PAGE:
I have a fine 130mm apo, and I am mostly a lunar observer. I now want to go up in aperture. I am considering a 150-160mm app or a Celestron EdgeHD 9.25 SCT. (An EdgeHD 11 might be too big for me to handle comfortably.) I might consider a Takahashi Mewlon (but which one?). Any advice?
So far, I see a lot of solid advice here, based upon experience.
What is your budget? That has a first order affect on your choices, as does the mounting.
Around here in SW Ohio, an 8" aperture is a very usable size for lunar/planetary viewing. Which typically means an SCT or newt. My problem with most SCT's is finding a sample with excellent and smooth optics. So far, I've found only two, my friend's humble C8 and my plain C11. Both give excellent lunar views but I find myself tweaking focus a fair amount because of the large central obstruction and there seems to me to be a certain residual instability to the image, especially with border line seeing conditions, which I lay at the feet of thermals and large obstruction.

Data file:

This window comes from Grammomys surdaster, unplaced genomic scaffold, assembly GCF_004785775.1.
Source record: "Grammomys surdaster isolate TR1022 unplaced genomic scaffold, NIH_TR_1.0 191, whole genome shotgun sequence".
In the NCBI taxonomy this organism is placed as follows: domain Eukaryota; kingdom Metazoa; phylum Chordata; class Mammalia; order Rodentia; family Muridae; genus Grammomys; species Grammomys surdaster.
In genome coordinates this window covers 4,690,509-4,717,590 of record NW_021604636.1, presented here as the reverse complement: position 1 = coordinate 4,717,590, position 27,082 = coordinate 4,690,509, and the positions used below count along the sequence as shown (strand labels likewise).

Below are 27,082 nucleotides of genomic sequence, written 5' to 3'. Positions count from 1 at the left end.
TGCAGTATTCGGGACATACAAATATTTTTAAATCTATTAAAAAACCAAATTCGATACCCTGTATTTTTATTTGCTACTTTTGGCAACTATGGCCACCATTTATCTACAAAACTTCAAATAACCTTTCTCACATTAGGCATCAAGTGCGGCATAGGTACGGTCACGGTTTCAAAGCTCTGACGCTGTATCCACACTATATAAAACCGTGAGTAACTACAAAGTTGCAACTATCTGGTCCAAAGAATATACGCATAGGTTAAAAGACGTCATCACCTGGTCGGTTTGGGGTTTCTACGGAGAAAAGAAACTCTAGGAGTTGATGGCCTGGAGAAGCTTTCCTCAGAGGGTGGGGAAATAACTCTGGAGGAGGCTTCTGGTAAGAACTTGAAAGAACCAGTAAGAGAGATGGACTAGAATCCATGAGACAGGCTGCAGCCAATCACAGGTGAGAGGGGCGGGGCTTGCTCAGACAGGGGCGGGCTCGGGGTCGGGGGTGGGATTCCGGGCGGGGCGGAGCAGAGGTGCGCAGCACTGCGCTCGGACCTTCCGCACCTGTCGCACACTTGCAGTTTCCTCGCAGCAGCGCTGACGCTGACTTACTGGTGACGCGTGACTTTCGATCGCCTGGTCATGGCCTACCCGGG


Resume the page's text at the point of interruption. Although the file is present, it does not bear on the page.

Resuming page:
I am fortunate to have a permanently mounted TEC 200ED, which suits my needs perfectly.
Having said that, I'm continually impressed with the lunar performance of my TEC7 Mak. The optics are superb...period. The central obstruction is "small" at ~25% of the aperture and the F15 focal ratio gives an excellent image scale...no barlow needed around here. The images have that abrupt, etched like quality I've found in very high quality optics. It is thermally well behaved for a larger Mak too. My Intes 7" F15 mak was excellent as well.
So, I can certainly recommend from my own experience something like that as it is a significant step up in resolving power over a 5" APO but also light in weight. Even a TEC8 mak might suit you too. Both can be found on the used market but you will have hunt them down. A used TEC 7 will be in the $3500 range and the TEC 8 in the .....well, considerably more. The intes M715 fetches $1200 to $1500, which is certainly cheaper but they are a bit heavier with a lower build quality (though I find the focusing mechanics clever and well done).
Then there is something out of left field like an Intes MN76 mak-newt. Simply wonderful scopes for lunar/planetary work. But bigger, but with a 20% central obstruction, but no diffraction spikes from a spider.
I've provided some pictures.
Now, let's talk about bino-viewers.....